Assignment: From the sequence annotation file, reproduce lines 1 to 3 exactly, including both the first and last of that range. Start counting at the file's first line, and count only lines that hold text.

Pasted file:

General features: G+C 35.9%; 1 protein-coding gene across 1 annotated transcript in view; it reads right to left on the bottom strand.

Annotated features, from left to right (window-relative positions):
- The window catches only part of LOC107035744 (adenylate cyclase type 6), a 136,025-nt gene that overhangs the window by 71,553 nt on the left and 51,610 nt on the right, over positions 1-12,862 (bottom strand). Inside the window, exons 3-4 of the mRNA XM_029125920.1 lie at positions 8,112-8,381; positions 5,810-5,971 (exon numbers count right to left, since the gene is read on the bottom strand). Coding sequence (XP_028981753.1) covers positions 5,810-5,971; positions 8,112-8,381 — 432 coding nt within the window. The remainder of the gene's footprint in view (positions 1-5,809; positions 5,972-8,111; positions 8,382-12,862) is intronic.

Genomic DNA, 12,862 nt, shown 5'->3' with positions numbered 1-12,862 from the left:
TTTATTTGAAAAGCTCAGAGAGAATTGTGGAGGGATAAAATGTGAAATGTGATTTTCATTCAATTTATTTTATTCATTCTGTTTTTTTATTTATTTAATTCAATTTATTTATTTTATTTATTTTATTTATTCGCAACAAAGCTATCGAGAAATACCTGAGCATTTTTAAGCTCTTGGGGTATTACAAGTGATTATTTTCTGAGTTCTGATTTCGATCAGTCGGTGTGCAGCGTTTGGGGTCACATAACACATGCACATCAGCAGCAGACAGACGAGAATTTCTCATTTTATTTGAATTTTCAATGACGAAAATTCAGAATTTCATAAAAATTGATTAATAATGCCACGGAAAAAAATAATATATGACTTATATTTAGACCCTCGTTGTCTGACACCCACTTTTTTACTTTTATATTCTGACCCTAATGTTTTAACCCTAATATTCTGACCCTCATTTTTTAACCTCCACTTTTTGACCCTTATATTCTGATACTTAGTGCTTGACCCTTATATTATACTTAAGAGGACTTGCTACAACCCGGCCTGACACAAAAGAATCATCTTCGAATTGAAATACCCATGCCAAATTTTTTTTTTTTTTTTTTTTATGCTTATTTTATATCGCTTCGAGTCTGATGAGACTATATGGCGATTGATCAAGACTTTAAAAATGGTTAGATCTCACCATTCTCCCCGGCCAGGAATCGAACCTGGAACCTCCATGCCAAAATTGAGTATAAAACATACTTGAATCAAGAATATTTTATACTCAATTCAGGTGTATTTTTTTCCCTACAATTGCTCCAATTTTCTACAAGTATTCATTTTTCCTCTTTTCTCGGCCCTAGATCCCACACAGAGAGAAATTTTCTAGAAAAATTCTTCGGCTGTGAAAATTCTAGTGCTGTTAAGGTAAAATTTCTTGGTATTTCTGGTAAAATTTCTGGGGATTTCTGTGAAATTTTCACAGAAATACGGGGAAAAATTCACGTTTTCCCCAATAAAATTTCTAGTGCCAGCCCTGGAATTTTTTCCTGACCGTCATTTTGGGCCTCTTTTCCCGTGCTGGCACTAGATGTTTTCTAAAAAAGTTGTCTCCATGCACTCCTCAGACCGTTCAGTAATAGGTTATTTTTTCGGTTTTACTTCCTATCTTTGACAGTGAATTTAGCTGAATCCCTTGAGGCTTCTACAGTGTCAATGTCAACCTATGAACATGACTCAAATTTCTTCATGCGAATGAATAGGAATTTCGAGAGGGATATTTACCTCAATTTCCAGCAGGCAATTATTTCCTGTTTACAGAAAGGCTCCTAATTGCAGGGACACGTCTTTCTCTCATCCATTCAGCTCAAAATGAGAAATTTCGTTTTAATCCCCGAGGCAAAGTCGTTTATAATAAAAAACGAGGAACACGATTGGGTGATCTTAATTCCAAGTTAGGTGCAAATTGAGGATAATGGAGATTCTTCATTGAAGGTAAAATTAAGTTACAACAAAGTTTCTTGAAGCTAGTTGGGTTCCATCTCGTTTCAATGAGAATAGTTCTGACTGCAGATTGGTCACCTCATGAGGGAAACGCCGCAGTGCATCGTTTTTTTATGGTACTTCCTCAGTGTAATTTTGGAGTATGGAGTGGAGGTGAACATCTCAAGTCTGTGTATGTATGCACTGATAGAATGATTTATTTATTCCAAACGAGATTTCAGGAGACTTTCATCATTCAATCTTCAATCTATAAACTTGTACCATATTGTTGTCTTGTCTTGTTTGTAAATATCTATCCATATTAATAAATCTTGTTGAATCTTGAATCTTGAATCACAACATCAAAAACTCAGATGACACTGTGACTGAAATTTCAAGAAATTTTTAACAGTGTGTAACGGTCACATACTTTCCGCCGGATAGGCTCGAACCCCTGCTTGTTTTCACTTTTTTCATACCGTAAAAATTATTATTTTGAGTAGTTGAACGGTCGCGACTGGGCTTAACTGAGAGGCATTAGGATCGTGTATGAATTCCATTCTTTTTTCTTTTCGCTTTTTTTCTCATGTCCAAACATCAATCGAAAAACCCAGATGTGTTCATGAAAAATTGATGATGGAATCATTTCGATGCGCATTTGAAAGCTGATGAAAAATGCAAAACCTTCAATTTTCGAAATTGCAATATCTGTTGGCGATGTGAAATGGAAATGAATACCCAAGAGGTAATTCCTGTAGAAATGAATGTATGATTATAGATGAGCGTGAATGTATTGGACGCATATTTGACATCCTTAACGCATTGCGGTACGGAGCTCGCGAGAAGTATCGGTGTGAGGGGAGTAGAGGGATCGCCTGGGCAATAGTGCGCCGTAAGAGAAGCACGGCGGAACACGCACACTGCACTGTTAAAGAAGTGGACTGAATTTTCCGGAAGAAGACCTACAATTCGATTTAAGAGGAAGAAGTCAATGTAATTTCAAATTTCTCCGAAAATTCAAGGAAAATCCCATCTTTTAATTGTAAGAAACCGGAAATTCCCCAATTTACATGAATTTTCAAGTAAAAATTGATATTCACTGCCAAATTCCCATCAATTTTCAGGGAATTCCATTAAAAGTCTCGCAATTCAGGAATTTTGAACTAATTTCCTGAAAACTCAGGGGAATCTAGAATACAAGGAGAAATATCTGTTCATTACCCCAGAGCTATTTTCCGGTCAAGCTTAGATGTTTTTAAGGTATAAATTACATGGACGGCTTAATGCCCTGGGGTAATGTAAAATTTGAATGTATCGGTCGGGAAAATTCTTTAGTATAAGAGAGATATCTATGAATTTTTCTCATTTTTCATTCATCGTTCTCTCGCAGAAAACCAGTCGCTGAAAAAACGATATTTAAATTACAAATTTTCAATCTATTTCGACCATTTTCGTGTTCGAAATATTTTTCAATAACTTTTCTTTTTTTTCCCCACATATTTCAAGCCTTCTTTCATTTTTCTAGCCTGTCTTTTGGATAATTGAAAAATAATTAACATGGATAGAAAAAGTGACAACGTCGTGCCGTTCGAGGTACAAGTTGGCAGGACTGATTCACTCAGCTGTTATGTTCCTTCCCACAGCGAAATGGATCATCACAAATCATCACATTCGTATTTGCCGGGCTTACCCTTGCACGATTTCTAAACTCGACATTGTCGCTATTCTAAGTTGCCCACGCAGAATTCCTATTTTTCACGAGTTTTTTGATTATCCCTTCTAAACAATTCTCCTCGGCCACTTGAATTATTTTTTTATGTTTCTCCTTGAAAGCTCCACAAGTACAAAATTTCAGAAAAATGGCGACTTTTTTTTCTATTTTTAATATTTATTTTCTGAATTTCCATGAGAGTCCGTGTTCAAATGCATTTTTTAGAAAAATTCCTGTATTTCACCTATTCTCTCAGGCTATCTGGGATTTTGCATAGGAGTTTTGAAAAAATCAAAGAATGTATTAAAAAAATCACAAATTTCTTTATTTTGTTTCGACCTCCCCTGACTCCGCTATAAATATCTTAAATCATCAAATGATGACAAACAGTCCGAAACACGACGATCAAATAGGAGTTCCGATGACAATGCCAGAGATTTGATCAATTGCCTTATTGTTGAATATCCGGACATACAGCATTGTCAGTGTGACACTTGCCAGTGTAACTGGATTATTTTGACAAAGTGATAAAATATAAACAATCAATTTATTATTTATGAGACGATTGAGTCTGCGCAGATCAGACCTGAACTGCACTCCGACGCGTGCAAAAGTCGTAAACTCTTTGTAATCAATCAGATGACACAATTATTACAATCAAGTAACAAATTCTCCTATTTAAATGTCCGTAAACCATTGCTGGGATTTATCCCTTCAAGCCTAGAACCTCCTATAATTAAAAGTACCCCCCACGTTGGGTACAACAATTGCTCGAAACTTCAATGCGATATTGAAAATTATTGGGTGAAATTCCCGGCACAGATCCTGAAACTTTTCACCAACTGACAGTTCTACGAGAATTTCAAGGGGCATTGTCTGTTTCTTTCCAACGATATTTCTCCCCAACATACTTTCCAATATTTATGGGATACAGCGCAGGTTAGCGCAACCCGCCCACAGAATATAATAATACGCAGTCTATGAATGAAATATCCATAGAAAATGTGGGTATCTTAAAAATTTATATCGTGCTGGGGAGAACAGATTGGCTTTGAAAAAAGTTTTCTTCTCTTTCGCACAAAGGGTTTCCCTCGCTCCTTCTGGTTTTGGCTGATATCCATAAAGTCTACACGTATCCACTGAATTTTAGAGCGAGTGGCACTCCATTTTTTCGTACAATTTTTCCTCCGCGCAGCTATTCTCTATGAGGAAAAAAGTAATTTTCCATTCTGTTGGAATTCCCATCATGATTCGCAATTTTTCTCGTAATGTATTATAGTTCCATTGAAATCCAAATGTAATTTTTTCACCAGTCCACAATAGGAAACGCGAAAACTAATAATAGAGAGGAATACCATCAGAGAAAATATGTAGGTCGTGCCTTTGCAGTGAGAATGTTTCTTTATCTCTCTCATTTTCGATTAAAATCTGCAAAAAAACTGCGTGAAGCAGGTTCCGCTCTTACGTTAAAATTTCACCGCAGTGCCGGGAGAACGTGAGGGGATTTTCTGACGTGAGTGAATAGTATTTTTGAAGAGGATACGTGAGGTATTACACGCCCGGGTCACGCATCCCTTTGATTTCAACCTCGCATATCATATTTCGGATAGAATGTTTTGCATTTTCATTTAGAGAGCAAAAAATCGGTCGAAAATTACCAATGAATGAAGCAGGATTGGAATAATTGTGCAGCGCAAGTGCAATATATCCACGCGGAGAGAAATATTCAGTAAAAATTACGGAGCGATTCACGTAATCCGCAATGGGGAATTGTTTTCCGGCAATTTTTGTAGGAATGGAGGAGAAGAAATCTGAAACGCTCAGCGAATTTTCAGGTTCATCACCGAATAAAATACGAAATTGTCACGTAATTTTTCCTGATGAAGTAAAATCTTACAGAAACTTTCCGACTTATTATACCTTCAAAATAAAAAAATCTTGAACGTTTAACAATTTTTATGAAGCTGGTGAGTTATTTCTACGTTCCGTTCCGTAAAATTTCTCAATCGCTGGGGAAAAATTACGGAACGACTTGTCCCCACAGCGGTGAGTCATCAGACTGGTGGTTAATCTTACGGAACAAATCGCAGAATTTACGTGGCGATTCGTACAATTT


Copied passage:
General features: G+C 35.9%; 1 protein-coding gene across 1 annotated transcript in view; it reads right to left on the bottom strand.

Annotated features, from left to right (window-relative positions):
- The window catches only part of LOC107035744 (adenylate cyclase type 6), a 136,025-nt gene that overhangs the window by 71,553 nt on the left and 51,610 nt on the right, over positions 1-12,862 (bottom strand). Inside the window, exons 3-4 of the mRNA XM_029125920.1 lie at positions 8,112-8,381; positions 5,810-5,971 (exon numbers count right to left, since the gene is read on the bottom strand). Coding sequence (XP_028981753.1) covers positions 5,810-5,971; positions 8,112-8,381 — 432 coding nt within the window. The remainder of the gene's footprint in view (positions 1-5,809; positions 5,972-8,111; positions 8,382-12,862) is intronic.